Sintered nozzles were intended for a static corrosion test in contact with molten steel alloy at 1600 °C in a hot-stage microscope. After the test, the nozzle was cut in half and its cross-section was analysed for any corrosion reaction using SEM/EDS. The analysis of the internal surface of the nozzle with LSM and SEM/EDS is shown in Figure 14. Position II represents the zone that was in contact with steel melt, whereas position I, at the interphase. No Fe could be detected at position I (Table 9), which indicates no melt intrusion into the wall of the nozzle. The only element that diffused inside the nozzle wall was Cr, at a depth of approx. 1 mm.

3.7. Steel-Casting Simulator Test

The preheated nozzle (approx. 800 °C) was loaded with 100 kg of steel melt (1600 °C) for 4 min (Figure 15).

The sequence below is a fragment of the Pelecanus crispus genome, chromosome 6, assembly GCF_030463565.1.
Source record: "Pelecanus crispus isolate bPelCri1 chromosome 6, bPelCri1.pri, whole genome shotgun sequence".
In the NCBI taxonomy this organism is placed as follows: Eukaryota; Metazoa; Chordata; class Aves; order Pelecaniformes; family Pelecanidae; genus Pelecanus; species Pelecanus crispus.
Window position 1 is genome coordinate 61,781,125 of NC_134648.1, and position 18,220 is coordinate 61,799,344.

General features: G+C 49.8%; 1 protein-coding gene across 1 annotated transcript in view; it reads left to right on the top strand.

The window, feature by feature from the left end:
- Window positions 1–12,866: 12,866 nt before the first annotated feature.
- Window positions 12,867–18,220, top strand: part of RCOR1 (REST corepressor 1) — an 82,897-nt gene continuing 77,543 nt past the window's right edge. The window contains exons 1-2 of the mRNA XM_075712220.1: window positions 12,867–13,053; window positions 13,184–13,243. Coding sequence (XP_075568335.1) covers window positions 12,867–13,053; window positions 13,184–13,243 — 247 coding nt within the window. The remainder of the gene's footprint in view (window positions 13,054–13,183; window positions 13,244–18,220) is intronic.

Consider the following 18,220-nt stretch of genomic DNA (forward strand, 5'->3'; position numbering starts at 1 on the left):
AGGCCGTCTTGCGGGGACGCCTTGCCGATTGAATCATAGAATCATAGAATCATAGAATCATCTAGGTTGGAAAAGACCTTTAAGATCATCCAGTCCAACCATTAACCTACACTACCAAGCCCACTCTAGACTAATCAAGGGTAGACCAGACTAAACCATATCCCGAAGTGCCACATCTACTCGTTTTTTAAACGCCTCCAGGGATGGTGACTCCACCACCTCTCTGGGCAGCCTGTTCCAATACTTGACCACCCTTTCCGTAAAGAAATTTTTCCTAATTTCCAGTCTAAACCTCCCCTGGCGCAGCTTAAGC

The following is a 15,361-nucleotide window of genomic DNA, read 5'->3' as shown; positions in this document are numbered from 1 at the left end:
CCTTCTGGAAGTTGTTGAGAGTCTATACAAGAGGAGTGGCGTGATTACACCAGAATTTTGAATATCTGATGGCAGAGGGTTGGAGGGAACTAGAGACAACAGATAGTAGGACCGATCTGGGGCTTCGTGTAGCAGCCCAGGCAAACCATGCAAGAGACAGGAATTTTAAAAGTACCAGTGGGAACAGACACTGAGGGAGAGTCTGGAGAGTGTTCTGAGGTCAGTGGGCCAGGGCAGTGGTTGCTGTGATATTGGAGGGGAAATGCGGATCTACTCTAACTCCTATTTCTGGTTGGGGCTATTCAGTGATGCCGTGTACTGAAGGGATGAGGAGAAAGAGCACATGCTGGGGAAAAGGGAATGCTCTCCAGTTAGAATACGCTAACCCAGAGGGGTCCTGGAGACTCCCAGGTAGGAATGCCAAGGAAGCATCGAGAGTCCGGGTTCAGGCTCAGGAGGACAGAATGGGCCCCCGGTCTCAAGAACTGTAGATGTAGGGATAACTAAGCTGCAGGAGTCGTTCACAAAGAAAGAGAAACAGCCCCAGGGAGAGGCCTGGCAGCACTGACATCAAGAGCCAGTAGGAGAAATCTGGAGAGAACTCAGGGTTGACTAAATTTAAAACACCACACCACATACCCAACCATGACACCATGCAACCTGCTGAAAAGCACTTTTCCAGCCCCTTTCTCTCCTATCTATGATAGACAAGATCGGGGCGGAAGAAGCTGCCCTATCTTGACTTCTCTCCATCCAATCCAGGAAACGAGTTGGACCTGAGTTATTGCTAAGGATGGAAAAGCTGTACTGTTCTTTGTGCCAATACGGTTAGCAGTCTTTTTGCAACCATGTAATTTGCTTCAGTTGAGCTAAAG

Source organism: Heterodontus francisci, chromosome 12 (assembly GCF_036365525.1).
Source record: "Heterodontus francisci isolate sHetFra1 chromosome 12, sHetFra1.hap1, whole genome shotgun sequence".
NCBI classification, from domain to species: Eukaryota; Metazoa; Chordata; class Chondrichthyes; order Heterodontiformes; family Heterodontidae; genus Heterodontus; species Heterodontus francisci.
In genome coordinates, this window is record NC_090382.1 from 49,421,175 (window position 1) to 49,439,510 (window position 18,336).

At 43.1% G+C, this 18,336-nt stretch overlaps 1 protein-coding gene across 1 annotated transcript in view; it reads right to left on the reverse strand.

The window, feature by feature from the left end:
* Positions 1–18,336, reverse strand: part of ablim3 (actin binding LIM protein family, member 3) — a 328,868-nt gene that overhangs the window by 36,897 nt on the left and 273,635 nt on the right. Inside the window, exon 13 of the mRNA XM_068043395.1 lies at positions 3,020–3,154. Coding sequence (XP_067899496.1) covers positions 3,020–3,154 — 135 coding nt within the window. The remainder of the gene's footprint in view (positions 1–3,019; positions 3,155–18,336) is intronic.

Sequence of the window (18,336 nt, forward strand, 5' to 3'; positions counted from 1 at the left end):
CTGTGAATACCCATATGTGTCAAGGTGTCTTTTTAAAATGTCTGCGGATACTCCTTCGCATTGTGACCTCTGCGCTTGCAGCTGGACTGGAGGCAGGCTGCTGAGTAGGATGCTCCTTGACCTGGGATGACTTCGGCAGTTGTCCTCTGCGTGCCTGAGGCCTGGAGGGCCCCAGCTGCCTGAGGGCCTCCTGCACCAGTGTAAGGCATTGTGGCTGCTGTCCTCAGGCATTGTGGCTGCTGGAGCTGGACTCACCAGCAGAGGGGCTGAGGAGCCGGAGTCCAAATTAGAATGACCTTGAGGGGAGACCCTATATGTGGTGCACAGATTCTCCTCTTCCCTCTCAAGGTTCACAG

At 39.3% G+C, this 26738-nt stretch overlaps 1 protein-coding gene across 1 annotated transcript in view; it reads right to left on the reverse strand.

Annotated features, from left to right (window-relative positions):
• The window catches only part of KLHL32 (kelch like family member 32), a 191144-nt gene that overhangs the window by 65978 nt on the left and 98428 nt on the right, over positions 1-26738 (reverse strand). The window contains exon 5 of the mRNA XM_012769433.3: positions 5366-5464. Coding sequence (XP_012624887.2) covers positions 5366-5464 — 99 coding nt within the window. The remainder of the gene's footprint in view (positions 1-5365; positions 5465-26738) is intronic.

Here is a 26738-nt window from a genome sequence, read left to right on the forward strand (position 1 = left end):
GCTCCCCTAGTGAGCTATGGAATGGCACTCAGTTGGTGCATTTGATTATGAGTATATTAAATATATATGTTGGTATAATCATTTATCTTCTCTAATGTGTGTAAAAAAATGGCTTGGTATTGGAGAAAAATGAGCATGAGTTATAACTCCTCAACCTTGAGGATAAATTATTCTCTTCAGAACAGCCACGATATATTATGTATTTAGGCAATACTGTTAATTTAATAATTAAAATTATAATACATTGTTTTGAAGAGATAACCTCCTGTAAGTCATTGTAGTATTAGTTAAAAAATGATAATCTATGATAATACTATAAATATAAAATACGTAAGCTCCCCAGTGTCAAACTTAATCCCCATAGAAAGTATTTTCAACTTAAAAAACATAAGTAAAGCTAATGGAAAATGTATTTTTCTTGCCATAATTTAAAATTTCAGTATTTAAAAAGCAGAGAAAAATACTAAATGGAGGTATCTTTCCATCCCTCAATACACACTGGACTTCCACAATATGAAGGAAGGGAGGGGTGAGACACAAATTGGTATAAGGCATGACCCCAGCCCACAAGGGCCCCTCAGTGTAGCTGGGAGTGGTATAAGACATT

The rapidly heating thermal gradient on the surface of the top of the nozzle at the moment of contact with steel melt was approximately 800 K (from 800 °C to 1600 °C). More so, pouring steel melt also caused mechanical loading of the nozzle. However, our 3D-printed, fine-grained, alumina-rich spinel-based nozzle with tailored infill structure withstood the thermomechanical loading for the whole casting time. The nozzle remained fully operable throughout the whole experiment and revealed no damage due to thermal shock or corrosive reactions (Figure 16). It is remarkable that the nozzle also survived the cooling to room temperature after the steel was poured, since during the cooling process, high tensile stresses occur on the outer surface of the nozzle.